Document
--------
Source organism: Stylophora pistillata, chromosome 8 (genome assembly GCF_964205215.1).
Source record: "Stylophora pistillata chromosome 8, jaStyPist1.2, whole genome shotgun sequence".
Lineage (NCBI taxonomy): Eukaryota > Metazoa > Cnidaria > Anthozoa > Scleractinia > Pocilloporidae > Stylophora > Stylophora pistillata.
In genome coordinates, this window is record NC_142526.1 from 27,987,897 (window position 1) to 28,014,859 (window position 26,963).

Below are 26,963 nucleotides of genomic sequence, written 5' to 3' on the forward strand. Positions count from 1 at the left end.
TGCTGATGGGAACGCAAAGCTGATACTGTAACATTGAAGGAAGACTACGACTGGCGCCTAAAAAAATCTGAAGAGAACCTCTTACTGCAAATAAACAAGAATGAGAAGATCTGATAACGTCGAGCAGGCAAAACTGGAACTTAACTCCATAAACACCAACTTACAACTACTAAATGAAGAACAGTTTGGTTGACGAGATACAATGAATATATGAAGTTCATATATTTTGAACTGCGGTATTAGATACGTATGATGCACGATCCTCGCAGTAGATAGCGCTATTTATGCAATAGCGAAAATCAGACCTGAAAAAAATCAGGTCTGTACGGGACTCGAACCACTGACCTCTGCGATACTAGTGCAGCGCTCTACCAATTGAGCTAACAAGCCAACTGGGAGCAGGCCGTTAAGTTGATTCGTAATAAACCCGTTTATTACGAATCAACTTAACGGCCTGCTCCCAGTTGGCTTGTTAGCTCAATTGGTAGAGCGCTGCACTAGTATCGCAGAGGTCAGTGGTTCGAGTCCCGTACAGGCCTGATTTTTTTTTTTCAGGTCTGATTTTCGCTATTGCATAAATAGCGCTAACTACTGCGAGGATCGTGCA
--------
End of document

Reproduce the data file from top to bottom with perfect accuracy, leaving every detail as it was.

Source organism: Stylophora pistillata, chromosome 8 (genome assembly GCF_964205215.1).
Source record: "Stylophora pistillata chromosome 8, jaStyPist1.2, whole genome shotgun sequence".
Lineage (NCBI taxonomy): Eukaryota > Metazoa > Cnidaria > Anthozoa > Scleractinia > Pocilloporidae > Stylophora > Stylophora pistillata.
In genome coordinates, this window is record NC_142526.1 from 27,987,897 (window position 1) to 28,014,859 (window position 26,963).

Below are 26,963 nucleotides of genomic sequence, written 5' to 3' on the forward strand. Positions count from 1 at the left end.
TGCTGATGGGAACGCAAAGCTGATACTGTAACATTGAAGGAAGACTACGACTGGCGCCTAAAAAAATCTGAAGAGAACCTCTTACTGCAAATAAACAAGAATGAGAAGATCTGATAACGTCGAGCAGGCAAAACTGGAACTTAACTCCATAAACACCAACTTACAACTACTAAATGAAGAACAGTTTGGTTGACGAGATACAATGAATATATGAAGTTCATATATTTTGAACTGCGGTATTAGATACGTATGATGCACGATCCTCGCAGTAGATAGCGCTATTTATGCAATAGCGAAAATCAGACCTGAAAAAAATCAGGTCTGTACGGGACTCGAACCACTGACCTCTGCGATACTAGTGCAGCGCTCTACCAATTGAGCTAACAAGCCAACTGGGAGCAGGCCGTTAAGTTGATTCGTAATAAACCCGTTTATTACGAATCAACTTAACGGCCTGCTCCCAGTTGGCTTGTTAGCTCAATTGGTAGAGCGCTGCACTAGTATCGCAGAGGTCAGTGGTTCGAGTCCCGTACAGGCCTGATTTTTTTTTTTCAGGTCTGATTTTCGCTATTGCATAAATAGCGCTAACTACTGCGAGGATCGTGCA